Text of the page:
as stipulated by the treaty of peace, is estabAdministration, determined to subdue a spirit lished, and the people there are deprived of a of freedom which English ministers should have right to an Assembly, trials by jury, and the Engrejoiced to cherish, entered into a monopolizing lish laws in civil cases are abolished, and instead combination with the East India company to send thereof, the French laws are established, in direct to this continent vast quantities of tea, an article violation of his majesty's promise by his royal on which a duty was laid by a statute that in a proclamation, under the faith of which many Engparticular manner attacked the liberties of Amer- lish subjects settled in that province; and the ica, and which, therefore, the inhabitants of these limits of that province are extended so as to comcolonies had resolved not to import. The cargo prehend those vast regions that lie adjoining to sent to South Carolina was stored and not allowed
the northerly and westerly boundaries of these to be sold. Those sent to Philadelphia and New colonies. York were not permitted to be landed. That The authors of this arbitrary arrangement flatsent to Boston was destroyed, because Governor ter themselves that the inhabitants, deprived of Hutchinson would not suffer it to be returned. liberty, and artfully provoked against those of
On the intelligence of these transactions arriv- another religion, will be proper instruments for ing in Great Britain, the public-spirited town last assisting in the oppression of such as differ from mentioned was singled out for destruction, and it them in modes of government and faith. was determined the province it belongs to should From the detail of facts hereinbefore recited, partake of its fate. In the last session of Parlia- as well as from authentic intelligence received, it ment, therefore, were passed the acts for shutting is clear, beyond a doubt, that a resolution is up the port of Boston, indemnifying the murderers formed, and now carrying into execution, to exof the inhabitants of Massachusetts Bay, and tiuguish the freedom of these colonies, by subjectchanging their chartered constitution of govern- | ing them to a despotic government. ment. To enforce these acts, that province is At this unhappy period, we have been auagain invaded by a fleet and army.
thorized and directed to meet and consult toTo mention these outrageous proceedings, is gether, for the welfare of our common country. sufficient to explain them. For though it is We accepted the important trust with diffidence, pretended the province of Massuchusetts Bay has but have endeavored to discharge it with integbeen particularly disrespectful to Great Britain, rity. Though the state of these colonies would yet, in truth, the behavior of the people in other certainly justify other measures than we have adcolonies has been an equal opposition to the power vised, yet weighty reasons determined us to preassumed by Parliament." No step, however, has fer those which we have adopted. In the first been taken against any of the rest. This artful place, it appeared to us a conduct becoming the conduct conceals several designs. It is expected character these colonies have ever sustained, to that the province of Massachusetts Bay will be perform, even in the midst of the unnatural disirritated into some violent action that may dis- tresses and immediate dangers which surround please the rest of the continent, or that may in them, every act of loyalty, and, therefore, we duce the people of Great Britain to approve the were induced once more to offer to his majesty meditated vengeance of an imprudent and ex- the petitions of his faithful and oppressed subjects asperated ministry. If the unexampled pacific in America. Secondly, regarding, with the tentemper of that province shall disappoint this part der affection which we knew to be so universal of the plan, it is hoped the other colonies will be among our countrymen, the people of the kingdom so far intimidated as to desert their brethren from which we derive our origin, we could not forsuffering in a common cause, and that thus dis- bear to regulate our steps by an expectation of united all may be subdued.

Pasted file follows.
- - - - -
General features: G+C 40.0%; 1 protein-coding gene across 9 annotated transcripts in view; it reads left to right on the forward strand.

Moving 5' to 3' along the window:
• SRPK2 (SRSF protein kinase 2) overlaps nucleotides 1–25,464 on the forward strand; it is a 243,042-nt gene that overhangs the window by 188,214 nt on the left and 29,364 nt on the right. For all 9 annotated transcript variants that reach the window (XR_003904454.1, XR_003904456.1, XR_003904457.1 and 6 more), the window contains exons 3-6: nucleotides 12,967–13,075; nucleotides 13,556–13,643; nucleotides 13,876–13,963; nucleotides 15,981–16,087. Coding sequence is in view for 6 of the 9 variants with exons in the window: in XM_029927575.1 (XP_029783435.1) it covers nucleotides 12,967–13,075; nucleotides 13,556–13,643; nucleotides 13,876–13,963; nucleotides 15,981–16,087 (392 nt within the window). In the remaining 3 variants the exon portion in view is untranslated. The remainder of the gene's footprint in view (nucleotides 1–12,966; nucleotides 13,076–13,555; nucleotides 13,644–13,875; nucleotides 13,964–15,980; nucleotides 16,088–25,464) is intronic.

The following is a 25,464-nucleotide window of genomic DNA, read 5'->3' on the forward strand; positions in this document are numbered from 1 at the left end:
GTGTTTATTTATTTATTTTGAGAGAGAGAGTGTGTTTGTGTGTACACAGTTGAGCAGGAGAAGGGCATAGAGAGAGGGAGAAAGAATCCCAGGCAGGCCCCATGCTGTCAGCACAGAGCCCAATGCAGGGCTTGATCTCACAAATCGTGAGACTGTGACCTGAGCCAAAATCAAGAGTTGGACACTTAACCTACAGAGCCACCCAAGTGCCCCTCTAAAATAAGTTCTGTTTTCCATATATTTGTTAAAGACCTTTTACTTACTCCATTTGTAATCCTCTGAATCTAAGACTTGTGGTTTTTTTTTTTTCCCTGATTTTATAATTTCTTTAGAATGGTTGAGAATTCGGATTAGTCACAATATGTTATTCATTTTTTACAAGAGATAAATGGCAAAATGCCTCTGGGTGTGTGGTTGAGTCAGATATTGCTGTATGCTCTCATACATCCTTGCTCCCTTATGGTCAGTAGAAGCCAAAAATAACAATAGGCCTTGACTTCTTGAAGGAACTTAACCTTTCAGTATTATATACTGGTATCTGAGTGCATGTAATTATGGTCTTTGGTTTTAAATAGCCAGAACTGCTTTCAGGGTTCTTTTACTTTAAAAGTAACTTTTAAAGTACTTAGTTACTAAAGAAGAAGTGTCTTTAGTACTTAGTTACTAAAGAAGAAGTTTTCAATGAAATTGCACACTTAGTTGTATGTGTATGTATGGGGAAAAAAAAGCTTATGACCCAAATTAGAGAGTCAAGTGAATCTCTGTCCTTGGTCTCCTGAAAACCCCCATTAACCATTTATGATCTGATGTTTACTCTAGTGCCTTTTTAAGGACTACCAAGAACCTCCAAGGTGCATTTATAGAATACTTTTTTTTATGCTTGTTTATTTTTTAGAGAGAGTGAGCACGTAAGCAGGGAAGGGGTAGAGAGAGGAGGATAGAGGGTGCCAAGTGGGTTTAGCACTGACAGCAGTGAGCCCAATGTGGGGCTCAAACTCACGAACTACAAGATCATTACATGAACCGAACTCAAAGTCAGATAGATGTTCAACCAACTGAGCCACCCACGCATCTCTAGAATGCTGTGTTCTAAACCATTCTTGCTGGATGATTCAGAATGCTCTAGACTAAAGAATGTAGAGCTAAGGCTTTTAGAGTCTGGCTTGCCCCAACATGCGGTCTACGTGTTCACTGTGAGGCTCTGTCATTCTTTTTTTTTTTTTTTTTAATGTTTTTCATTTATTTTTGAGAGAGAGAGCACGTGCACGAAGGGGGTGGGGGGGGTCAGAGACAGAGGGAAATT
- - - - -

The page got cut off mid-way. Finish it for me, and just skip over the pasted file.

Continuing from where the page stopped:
receiving full conviction that the colonists are To promote these designs another measure equally dear to them. Between these provinces has been pursued. In the session of Parliament and that body subsists the social band, which we